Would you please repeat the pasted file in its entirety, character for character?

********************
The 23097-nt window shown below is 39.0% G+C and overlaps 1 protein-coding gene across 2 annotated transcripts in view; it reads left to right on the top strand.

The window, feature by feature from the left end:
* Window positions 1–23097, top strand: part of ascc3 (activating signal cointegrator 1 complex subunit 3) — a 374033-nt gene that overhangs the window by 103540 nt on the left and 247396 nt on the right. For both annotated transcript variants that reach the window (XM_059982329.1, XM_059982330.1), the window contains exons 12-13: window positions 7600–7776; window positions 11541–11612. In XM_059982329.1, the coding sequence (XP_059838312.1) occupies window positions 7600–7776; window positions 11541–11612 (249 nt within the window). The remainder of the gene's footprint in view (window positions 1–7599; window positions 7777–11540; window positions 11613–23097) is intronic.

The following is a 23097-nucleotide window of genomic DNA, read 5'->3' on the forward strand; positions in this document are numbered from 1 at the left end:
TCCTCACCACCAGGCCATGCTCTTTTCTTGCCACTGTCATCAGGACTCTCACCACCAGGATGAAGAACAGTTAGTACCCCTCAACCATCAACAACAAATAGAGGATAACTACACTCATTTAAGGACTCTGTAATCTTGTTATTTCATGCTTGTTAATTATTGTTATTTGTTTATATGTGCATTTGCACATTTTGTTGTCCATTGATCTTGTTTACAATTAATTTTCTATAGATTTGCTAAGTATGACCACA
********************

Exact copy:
The 23097-nt window shown below is 39.0% G+C and overlaps 1 protein-coding gene across 2 annotated transcripts in view; it reads left to right on the top strand.

The window, feature by feature from the left end:
* Window positions 1–23097, top strand: part of ascc3 (activating signal cointegrator 1 complex subunit 3) — a 374033-nt gene that overhangs the window by 103540 nt on the left and 247396 nt on the right. For both annotated transcript variants that reach the window (XM_059982329.1, XM_059982330.1), the window contains exons 12-13: window positions 7600–7776; window positions 11541–11612. In XM_059982329.1, the coding sequence (XP_059838312.1) occupies window positions 7600–7776; window positions 11541–11612 (249 nt within the window). The remainder of the gene's footprint in view (window positions 1–7599; window positions 7777–11540; window positions 11613–23097) is intronic.

The following is a 23097-nucleotide window of genomic DNA, read 5'->3' on the forward strand; positions in this document are numbered from 1 at the left end:
TCCTCACCACCAGGCCATGCTCTTTTCTTGCCACTGTCATCAGGACTCTCACCACCAGGATGAAGAACAGTTAGTACCCCTCAACCATCAACAACAAATAGAGGATAACTACACTCATTTAAGGACTCTGTAATCTTGTTATTTCATGCTTGTTAATTATTGTTATTTGTTTATATGTGCATTTGCACATTTTGTTGTCCATTGATCTTGTTTACAATTAATTTTCTATAGATTTGCTAAGTATGACCACA